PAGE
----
Here’s Why Live Cattle, Orange Juice, Cocoa, Olive Oil Prices Are Surging

The US published mixed inflation numbers this month. According to the Bureau of Labor Statistics (BLS), the headline consumer inflation jumped to 3.7% in August while core inflation slipped to 4.2%. 


Live cattle price is surging

These numbers imply that the country’s inflation remains high and higher interest rates are making it worse. For one, there are signs that the average mortgage rate will jump to 8% in the coming weeks. Auto loans and other personal loans interest has jumped while M2 money supply has soared. 

A key challenge for the Fed is that commodity prices are spiking again. Brent crude oil has jumped to $95 and there are signs that it will hit $100 soon. Most importantly, important food commodities are now at an elevated level.

Live cattle price has jumped by more than 20% this year and is now sitting at its highest point on record. Data by Barchart shows that the live cattle price ended the week at $183, a few points below the all-time high of $189.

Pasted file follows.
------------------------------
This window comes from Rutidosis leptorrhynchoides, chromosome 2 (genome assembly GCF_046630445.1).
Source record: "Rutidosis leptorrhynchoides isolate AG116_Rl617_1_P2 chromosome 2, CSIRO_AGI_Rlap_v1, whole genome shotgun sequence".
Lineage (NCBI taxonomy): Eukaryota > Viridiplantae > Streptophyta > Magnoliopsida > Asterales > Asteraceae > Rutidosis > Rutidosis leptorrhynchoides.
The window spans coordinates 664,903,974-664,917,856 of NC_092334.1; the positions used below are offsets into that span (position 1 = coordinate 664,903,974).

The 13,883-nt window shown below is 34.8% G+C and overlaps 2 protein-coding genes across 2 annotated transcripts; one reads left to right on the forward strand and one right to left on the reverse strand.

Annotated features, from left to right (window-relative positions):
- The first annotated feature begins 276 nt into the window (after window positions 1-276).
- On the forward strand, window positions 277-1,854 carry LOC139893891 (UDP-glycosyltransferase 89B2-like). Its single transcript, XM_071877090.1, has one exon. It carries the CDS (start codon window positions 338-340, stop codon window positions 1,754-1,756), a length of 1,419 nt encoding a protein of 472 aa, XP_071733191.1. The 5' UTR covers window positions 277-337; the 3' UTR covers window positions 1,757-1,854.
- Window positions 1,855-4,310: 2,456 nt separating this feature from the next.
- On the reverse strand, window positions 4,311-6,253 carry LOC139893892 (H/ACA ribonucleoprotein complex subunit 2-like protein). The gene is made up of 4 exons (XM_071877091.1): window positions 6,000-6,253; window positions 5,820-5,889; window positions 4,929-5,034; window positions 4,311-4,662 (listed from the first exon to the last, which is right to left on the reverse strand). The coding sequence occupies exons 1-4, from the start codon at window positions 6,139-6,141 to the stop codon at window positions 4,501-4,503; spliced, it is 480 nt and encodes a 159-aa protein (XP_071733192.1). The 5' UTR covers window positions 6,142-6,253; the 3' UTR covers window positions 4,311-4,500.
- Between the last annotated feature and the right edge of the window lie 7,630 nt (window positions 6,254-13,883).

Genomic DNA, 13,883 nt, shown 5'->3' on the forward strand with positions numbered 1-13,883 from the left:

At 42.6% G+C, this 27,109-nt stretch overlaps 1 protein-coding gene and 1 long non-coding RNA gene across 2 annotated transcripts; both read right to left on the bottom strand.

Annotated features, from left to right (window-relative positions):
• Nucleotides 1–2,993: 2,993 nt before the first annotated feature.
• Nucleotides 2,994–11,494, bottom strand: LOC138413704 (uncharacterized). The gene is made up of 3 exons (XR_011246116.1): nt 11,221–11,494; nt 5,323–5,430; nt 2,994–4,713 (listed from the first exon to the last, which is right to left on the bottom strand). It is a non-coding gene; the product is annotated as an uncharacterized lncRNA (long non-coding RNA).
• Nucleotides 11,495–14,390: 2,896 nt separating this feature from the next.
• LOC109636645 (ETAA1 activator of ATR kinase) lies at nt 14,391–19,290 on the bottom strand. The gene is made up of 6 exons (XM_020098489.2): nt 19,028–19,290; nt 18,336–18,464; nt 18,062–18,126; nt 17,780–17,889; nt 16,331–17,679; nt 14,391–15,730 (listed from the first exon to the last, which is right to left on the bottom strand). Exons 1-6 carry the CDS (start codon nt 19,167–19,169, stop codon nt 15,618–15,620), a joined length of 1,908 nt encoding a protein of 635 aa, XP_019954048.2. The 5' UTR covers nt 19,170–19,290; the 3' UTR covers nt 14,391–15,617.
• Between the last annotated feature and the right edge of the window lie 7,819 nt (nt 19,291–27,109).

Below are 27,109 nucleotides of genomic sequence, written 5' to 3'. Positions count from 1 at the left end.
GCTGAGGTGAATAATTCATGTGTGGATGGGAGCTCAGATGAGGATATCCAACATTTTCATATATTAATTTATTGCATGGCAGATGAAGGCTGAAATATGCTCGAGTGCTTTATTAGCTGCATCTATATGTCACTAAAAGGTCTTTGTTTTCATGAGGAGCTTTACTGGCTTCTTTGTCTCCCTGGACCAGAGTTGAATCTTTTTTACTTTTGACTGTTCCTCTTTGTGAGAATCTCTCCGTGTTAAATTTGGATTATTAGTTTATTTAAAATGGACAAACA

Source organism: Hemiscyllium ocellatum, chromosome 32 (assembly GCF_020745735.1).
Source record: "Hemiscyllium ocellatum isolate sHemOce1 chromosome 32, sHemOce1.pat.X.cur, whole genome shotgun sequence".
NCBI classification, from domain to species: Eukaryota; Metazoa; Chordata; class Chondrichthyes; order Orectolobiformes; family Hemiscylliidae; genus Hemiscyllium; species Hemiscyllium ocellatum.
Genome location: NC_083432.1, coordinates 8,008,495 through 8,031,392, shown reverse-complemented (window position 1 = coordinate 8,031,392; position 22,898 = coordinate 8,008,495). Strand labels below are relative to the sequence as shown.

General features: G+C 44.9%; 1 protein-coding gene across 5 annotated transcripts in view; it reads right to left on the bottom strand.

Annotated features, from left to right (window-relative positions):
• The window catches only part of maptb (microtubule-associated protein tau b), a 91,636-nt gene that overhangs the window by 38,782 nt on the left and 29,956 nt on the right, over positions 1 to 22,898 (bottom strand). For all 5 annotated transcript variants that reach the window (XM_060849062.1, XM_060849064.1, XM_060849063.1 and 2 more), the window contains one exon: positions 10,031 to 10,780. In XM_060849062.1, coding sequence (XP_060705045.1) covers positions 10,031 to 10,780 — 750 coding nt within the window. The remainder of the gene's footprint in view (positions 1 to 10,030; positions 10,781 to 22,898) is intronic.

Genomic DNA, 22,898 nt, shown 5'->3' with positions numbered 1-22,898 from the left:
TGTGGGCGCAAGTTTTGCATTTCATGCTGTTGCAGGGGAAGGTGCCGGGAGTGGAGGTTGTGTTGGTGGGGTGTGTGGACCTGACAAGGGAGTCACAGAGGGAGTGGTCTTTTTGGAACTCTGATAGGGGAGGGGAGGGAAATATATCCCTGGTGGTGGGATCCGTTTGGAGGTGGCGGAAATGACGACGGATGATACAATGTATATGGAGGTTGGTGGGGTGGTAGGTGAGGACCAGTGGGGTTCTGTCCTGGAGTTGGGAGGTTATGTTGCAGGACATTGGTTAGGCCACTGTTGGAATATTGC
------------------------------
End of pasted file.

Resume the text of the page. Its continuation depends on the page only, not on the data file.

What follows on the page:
Live cattle prices have dropped because of the elevated demand in the US and the slowing growth of production. Climate activists have for years accused beef farmers of having major methane emissions. 


Cocoa, orange juice, olive oil soaring

Cocoa price has also surged, as I wrote hereIt has jumped by more than 64% from the lowest level in 2020. This growth is mostly because of the falling yields in Ivory Coast and Ghana, which control the market. Demand for cocoa has also been rising over the years. Cocoa is an important commodity used to manufacture chocolate.

Orange juice has also soared in the past few years because of the falling production in Florida. Florida’s production has crashed in the past few months because of the strength of recent hurricanes. 

Olive oil price has jumped by more than 100% this year because of the rising concerns of drought in key European countries. In a recent note, the USDA said:

“The average price in August was 130 percent higher than the year before, with prices quickly surpassing the previous record of $6,242/ton set in 1996 with no sign of easing. While prices have moderated consumption somewhat, consumer and cultural preferences for olive oil make it difficult to substitute.”

Taken together, the implication of all this is that inflation will remain stickier for a while. Besides, farmers are now paying higher interest rates while the ship traffic jam at the Panama Canal is making things worse.

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